This picture's cinematographer Jules Brenner has said of this film on his blog about his work on the VariaGallery website: "This was a great film to work on for a lot of reasons, starting with the experience of working for John Milius. He has always been a brilliant and naturally gifted writer, and this was his first effort as director. John deals in images that he visualizes in his mind's eye and I was, as his cinematographer, his instrument to realize them. From the get go, John expressed his vision of the film as the conveyance of the myth of John Dillinger. As is typical of a Milius hero, Dillinger was a larger than life individual who lived his life according to his own instinctive drive and carved out a full chapter in the annals of legend. The visual elements, the colors, compositions and photographic concept of the film was to further the idea of doing a "romance" of a historical figure. I don't believe I've ever worked for any director, before or since, with whom I felt a greater collaborative kinship than I did with John. The photographic paths I was taking at his inspiration were closely allied with my own visual aesthetics. One "effect" or style of photography that I employed was to control, through filtration and lab manipulation, the Kelvin responses of the film medium. My objective was to exploit a range of colors that were at once realistic and surrealistic. It created a picture that wasn't exactly what the mind and brain might render but, rather a "stretched out" palette of color. Not realistic, but I think it acted subliminally to further the romance concept. Some writers have criticized the film for its lack of faithfulness with the known facts, as though the film were intended as a documentary and it somehow fell short. Some call it "over-romanticized", failing to perceive the intentions and the style while so many of its viewers "got it" and went with it. While John had all the facts, known and surmised, his take on the story was, perhaps, to suggest why an audacious bank robber could capture the imagination of the public while his hand was in their pockets. It's no error of history that a myth built up around Dillinger, who was killed at the mere age of 31 years".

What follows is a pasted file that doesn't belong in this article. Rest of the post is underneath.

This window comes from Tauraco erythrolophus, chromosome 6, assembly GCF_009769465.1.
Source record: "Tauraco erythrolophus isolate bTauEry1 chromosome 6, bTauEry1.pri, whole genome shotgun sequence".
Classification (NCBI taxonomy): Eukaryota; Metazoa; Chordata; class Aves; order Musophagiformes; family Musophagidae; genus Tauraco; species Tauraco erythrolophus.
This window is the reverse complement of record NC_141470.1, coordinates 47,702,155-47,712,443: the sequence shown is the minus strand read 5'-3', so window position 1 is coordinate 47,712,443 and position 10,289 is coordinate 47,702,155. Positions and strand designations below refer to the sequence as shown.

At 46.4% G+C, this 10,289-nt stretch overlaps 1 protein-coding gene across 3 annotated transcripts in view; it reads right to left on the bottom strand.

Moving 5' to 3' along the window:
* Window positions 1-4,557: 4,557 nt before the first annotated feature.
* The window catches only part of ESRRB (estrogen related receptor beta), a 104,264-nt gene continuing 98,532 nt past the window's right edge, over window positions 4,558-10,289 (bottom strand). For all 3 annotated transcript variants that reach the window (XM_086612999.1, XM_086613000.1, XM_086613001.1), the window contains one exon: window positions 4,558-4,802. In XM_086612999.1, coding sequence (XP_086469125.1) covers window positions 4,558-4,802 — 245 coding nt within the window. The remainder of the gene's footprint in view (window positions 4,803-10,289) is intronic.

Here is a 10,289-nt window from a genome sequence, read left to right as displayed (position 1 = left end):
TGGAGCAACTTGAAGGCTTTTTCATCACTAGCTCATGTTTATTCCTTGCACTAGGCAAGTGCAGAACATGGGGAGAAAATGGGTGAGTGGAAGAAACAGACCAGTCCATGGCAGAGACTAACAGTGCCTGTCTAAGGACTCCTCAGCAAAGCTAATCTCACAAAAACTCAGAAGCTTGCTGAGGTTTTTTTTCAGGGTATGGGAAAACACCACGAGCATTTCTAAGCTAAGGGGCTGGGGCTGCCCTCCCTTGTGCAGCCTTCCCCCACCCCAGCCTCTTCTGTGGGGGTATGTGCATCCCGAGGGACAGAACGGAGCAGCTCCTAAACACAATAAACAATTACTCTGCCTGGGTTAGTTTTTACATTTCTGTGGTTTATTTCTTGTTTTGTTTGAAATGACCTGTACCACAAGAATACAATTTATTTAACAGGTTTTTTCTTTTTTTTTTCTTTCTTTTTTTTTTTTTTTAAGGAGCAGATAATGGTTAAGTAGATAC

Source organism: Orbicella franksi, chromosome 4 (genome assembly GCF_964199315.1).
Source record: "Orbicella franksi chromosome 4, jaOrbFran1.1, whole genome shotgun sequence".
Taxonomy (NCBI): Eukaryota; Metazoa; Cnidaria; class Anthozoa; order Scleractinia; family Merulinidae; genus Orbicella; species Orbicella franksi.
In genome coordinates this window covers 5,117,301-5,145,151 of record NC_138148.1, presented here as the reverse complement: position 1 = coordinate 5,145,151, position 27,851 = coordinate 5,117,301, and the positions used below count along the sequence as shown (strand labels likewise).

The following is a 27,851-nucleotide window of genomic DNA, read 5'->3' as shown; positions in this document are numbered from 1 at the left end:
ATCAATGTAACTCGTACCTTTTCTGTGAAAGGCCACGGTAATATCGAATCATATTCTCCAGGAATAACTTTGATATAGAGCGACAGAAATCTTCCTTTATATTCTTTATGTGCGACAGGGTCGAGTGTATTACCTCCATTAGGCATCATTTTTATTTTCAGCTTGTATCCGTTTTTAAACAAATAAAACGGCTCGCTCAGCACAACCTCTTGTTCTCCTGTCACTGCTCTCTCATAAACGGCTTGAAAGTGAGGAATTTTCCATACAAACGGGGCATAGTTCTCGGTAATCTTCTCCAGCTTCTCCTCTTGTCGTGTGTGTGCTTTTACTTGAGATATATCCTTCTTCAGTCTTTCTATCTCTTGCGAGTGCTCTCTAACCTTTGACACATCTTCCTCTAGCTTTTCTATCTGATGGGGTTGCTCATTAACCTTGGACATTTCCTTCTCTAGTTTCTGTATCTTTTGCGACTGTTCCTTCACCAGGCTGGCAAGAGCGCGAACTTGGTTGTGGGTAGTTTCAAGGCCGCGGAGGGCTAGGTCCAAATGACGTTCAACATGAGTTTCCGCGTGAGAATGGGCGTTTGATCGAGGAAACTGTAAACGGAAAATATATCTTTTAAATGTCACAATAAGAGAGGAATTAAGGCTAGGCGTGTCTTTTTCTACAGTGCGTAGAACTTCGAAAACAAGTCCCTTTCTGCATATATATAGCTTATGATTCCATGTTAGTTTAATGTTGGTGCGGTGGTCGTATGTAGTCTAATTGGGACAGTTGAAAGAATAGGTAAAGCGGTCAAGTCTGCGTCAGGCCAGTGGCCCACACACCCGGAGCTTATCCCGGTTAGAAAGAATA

There is an interesting interview with Brenner on the Arrow disc where he says Millius spent his time working with the actors and pretty much left the cinematography up to him. That being the case, Brenner has to get a lot of credit for the look of the film, which is truly remarkable. Reportedly, the film cost a little more than a million to make but it looks like the studio (AIP) spent more like (in 1973 dollars) 10 million on it. The Oklahoma locations were very, very well used.